When you turn on the faucet, have you ever wondered where that water comes from? Or why it sprays out so fast? Water comes from many places, but to make it across town to your house, it first has to be pumped up into a water tower. It’s just a giant tank high up off the ground. When the water comes back down, it pushes down on itself and rushes through the pipes underground. So our friends Elijah and Shane S. asked us, how much water does a water tower hold, and why are water towers so high off the ground? The higher they are, the farther the water has to fall and the faster it goes; also, the more weight of water at the top pushing down on the water below. Water towers come in all sizes, but hold about 1 day’s worth of water needed for its town. It can be a million gallons or more — that’s 50 times as much as a swimming pool! Thankfully, we get to swim in that water, but do all kinds of other things with it, too.
Wee ones: Hold a glass under a faucet, turn on the water, and count “1 alligator, 2 alligator…” until it’s full. How many seconds (alligators) did it take? Try again running it faster!
Little kids: If it takes 1 minute to fill a big bucket of water from your faucet, but 10 minutes to fill your bathtub, how much longer did the tub take? Bonus: If your tub holds 40 gallons, how would you count those up counting by 10s?
Big kids: Can you “spell” the number 1 million in digits? Bonus: A fire hydrant gushes water really fast: up to 1,500 gallons a minute or more! If your pool party starts 20 minutes from now and your pool needs 28,000 gallons, will that hydrant fill it in time?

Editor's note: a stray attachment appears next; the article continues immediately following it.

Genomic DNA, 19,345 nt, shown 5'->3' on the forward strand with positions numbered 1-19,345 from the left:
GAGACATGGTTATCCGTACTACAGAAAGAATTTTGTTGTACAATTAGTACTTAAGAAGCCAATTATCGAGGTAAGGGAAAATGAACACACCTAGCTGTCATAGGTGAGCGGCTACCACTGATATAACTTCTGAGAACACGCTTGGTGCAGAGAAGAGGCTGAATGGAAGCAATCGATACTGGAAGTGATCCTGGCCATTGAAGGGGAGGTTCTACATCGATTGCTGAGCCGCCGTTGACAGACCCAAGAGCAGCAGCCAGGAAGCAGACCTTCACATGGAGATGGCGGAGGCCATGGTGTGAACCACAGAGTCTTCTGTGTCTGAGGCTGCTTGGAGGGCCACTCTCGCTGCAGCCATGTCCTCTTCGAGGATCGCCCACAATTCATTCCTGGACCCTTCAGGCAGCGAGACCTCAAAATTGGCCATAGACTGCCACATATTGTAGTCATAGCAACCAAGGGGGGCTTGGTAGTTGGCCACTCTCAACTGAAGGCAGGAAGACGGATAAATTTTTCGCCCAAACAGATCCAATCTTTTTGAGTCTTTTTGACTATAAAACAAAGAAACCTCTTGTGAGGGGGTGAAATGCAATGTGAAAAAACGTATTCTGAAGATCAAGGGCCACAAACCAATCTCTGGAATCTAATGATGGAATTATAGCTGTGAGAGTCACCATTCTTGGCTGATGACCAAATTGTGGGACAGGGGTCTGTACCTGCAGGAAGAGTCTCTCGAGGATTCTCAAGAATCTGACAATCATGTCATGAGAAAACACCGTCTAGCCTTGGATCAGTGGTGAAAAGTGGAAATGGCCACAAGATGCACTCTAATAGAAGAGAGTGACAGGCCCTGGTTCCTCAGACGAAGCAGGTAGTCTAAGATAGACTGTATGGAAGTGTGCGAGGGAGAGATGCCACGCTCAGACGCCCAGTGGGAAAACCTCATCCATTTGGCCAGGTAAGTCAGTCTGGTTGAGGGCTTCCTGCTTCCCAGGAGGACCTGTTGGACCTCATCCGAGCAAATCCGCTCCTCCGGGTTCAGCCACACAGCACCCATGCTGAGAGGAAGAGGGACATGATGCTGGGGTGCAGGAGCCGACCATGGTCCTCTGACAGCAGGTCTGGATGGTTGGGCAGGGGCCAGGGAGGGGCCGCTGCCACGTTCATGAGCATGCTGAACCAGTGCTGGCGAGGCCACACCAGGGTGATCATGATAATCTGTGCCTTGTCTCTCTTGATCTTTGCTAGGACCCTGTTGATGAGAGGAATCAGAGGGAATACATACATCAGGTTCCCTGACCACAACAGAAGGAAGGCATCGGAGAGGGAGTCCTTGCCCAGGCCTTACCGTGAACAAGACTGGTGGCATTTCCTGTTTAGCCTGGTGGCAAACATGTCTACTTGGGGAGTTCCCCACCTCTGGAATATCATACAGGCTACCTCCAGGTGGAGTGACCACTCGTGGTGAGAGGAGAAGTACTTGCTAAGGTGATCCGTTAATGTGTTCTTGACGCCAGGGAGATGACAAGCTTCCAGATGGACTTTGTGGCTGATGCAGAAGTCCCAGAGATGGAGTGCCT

Wee ones: Different for everyone’s faucet…see what you get!
Little kids: 9 minutes more. Bonus: 10, 20, 30, 40.
Big kids: 1,000,000. Bonus: Yes! The hydrant will put out 30,000 gallons.
Laura Bilodeau Overdeck is founder and president of Bedtime Math Foundation. Her goal is to make math as playful for kids as it was for her when she was a child. Her mom had Laura baking before she could walk, and her dad had her using power tools at a very unsafe age, measuring lengths, widths and angles in the process. Armed with this early love of numbers, Laura went on to get a BA in astrophysics from Princeton University, and an MBA from the Wharton School of Business; she continues to star-gaze today. Laura’s other interests include her three lively children, chocolate, extreme vehicles, and Lego Mindstorms.